Sustainable cycling companies: Morvélo

Cycling as a whole is given a bit of an easy ride on the global sustainable stage, despite the fact that the manufacturing processes behind a lot of the stuff we all like to use in pursuit of cycling are often pretty sketchy. For an industry built on people’s desire to spend time enjoying the outdoors, there’s a lot of room for improvement regarding its impact on said outdoors, from discarded gel wrappers to carbon frame manufacture. The clothing industry meanwhile, is home to some pretty scary statistics of its own in regards to waste and emissions.

80 billion items of clothing – an uplift of 400% compared to 20 years ago – are produced every year. Those items of clothing are used 36% less, and the CO2 emissions from clothing manufacture is predicted to grow 1200% by 2050. So as a clothing company specialising in cycling, Morvélo figured it was high time that they held themselves to account. We spoke to Jack Davey from Morvélo to find out more. 

“We’re no Patagonia, but that doesn’t mean we shouldn’t try to be.”

As a small independent business, they are hoping to prove to others in the industry that it is possible to be sustainable and responsible while remaining financially viable. Jack Davey said: 

“Our numbers are a little on the small side so it can feel like a drop in the ocean for sure, but without all the drops there would be no ocean to discuss. As cyclists, or simply people who like to spend time outside, the natural world is our playground so we all have plenty of incentive to make the right choices. I’m sure we won’t get everything right first time, but we’ll be documenting everything publically so other businesses can benefit from our screw-ups!”

sustainable cycle clothing

From day one of the new, eco-conscious Morvélo, simply viewed every decision made, as an opportunity to take the low impact route. “Small changes to start off were easy, since we were mostly doing it anyway. We all cycle to work, and operate a low-waste office. International travel is extremely limited for us: we run our photoshoots in UK locations (even if it means shooting short sleeves in January!) and communicate with our overseas suppliers over Skype and Whatsapp, with face-to-face meetings kept to an absolute minimum. Eco-sensibility aside, this stuff just makes good financial sense. Another quick win was to up the proportion of Bluesign-accredited fabrics we use in our products – many were anyway, so switching out one or two was no big deal. We signed up to Shift Cycling Culture to start sharing our findings with other brands via their Shift Industry Hub, and also became a member of the Sustainable Apparal Coalition.”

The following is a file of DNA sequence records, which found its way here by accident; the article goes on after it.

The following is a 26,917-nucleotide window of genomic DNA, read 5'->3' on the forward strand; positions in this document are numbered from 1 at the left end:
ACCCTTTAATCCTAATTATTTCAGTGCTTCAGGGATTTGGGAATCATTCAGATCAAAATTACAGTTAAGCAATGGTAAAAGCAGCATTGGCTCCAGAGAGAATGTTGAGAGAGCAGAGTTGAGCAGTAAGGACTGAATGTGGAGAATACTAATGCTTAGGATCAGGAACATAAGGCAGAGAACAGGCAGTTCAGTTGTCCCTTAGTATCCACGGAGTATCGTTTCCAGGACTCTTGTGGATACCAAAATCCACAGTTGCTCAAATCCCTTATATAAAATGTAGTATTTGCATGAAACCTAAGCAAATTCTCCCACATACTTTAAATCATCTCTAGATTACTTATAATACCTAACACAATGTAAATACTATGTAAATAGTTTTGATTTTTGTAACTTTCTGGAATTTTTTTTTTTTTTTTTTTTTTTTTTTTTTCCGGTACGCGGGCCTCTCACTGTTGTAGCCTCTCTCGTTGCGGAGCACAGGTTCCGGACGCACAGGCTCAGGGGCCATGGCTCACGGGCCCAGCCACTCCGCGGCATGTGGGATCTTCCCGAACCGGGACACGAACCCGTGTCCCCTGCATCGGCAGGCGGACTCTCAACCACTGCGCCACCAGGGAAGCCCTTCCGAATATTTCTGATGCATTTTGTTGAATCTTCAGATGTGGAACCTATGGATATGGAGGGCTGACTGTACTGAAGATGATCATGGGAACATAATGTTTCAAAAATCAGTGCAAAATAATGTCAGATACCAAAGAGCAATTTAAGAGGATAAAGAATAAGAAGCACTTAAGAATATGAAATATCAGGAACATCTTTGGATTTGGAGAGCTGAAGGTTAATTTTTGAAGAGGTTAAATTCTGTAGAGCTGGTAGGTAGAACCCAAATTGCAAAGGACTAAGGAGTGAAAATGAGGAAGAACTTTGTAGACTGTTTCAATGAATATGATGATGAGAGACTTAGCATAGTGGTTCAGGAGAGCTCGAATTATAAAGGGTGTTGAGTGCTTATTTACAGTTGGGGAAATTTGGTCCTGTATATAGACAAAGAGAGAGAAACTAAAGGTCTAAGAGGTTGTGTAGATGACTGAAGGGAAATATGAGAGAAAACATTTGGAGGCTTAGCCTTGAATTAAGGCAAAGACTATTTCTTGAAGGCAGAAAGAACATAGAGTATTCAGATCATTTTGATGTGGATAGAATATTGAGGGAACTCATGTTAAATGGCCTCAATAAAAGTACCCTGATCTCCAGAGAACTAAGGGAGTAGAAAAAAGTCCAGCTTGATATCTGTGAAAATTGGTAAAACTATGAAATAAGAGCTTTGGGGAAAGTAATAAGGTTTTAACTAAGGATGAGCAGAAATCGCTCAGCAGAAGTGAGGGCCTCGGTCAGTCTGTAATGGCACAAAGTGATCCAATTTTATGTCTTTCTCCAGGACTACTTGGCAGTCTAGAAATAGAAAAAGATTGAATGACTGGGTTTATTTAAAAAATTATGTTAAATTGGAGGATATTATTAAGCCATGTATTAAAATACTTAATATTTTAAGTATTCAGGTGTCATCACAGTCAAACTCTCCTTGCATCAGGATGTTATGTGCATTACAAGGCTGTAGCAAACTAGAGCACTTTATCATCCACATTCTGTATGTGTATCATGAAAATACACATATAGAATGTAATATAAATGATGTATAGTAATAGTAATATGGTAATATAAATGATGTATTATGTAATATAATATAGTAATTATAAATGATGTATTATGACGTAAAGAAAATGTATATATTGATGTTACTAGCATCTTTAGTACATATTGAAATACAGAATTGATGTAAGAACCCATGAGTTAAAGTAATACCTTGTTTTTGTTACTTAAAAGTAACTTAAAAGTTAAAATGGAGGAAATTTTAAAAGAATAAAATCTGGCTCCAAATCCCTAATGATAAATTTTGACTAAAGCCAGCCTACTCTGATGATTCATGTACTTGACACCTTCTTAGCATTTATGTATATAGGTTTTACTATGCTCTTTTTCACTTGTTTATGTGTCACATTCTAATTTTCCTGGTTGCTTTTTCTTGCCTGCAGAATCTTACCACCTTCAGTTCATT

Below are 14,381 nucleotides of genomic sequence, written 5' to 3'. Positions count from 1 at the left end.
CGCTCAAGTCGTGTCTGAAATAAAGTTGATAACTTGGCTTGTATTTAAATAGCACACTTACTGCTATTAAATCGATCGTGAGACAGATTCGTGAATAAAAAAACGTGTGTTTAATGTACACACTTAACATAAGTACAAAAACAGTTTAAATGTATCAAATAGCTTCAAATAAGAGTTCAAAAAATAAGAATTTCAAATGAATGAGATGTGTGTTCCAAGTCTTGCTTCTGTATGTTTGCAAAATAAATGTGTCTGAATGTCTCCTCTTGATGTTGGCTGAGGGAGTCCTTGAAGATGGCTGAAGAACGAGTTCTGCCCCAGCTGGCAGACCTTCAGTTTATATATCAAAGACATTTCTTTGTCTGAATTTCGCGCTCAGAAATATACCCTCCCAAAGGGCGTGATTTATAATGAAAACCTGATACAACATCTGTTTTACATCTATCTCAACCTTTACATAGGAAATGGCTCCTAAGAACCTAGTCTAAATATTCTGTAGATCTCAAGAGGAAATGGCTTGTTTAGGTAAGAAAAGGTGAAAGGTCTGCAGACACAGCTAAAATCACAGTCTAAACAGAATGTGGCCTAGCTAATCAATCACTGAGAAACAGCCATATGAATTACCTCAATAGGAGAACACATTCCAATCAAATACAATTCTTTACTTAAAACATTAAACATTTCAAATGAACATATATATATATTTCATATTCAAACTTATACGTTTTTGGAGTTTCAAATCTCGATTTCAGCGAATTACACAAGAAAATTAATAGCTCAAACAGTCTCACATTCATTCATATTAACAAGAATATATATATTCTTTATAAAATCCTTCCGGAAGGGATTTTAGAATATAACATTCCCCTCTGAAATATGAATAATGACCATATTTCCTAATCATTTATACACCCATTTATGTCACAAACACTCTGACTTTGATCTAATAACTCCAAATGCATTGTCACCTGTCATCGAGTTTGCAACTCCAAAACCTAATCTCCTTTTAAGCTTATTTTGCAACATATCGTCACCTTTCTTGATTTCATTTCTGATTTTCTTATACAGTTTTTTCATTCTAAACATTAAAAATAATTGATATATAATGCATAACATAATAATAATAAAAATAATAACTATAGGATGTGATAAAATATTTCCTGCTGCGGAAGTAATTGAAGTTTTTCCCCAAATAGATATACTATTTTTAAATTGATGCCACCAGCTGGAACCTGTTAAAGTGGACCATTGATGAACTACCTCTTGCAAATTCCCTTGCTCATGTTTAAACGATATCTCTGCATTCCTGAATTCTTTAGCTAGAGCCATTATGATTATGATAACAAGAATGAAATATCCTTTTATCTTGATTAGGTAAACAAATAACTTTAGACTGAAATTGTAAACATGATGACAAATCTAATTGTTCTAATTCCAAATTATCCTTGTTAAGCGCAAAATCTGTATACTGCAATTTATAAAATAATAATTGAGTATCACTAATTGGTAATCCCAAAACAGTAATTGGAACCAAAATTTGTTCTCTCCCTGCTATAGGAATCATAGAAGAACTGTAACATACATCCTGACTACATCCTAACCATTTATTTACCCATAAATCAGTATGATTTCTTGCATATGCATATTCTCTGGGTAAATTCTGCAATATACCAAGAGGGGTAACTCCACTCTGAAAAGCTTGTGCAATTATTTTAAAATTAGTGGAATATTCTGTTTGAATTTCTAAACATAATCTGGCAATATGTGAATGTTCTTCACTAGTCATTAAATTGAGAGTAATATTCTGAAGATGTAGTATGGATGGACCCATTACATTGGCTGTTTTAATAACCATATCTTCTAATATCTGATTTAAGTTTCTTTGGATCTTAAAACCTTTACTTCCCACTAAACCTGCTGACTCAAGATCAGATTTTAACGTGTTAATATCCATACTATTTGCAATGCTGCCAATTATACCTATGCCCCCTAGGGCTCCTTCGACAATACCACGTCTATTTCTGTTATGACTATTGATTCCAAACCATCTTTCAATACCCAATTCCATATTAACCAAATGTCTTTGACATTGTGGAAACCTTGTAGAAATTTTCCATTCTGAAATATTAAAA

“Making systemic changes further back in the pipeline has been a little bit more difficult so in the meantime we struck up a partnership with One Tree Planted, donating with every order that we receive. They are responsible for some fantastic reforestation schemes and, while donations can quite fairly be labelled as “throwing money at the problem” this partnership serves to offset the damage we do while we improve sourcing and production.” 

Back in July last year, Morvélo switched from sending out orders in traditional polybags to using D2W biodegradable plastic and paper post bags. More recently, the team have been looking into compostable packaging and chatting with Repack about their trash-free packaging. “With every decision we make, we now take a waste-free or other low impact route wherever possible.”

“We have struck up a partnership with Alpkit, who have an excellent repair service so that we can offer warranty repairs should a bit of stitching fail. It won’t always be the most cost-effective solution for us, but it will contribute to reducing production quantities and potentially saves a serviceable item of clothing from being condemned to landfill. Moving even further back up the production line, we are also conducting research into a sportswear circular economy using technologies such as soluble threads (at very high temperatures of course), recycled zips and bioplastic fabrics. We are working on a jersey design project with Sustainable Product Design students at Falmouth University, as part of the Cradle 2 Cradle initiative. Closer to home, we’re also toying with the concept of creating a jacket and/or jersey using existing fabrics, to see if it would be possible to make new garments from old kit.”

Something of a seismic shift for Morvélo has been the launch of our new brand, The Overland. It might seem counter-intuitive, but the driving force behind The Overland is enabling people to buy less clothing in the first place. The products are genuinely multi-purpose, so those of us who get into a whole range of outdoor pursuits need not have a wardrobe for every activity. As a certified lycra lout myself, I know that nothing quite beats slaying a col in a nice new pair of bibs and a well-fitted jersey – but commuting, casual rides, even a more leisurely club run are now conducted in The Overland attire that also gets a lot of wear off the bike.

sustainable cycling clothing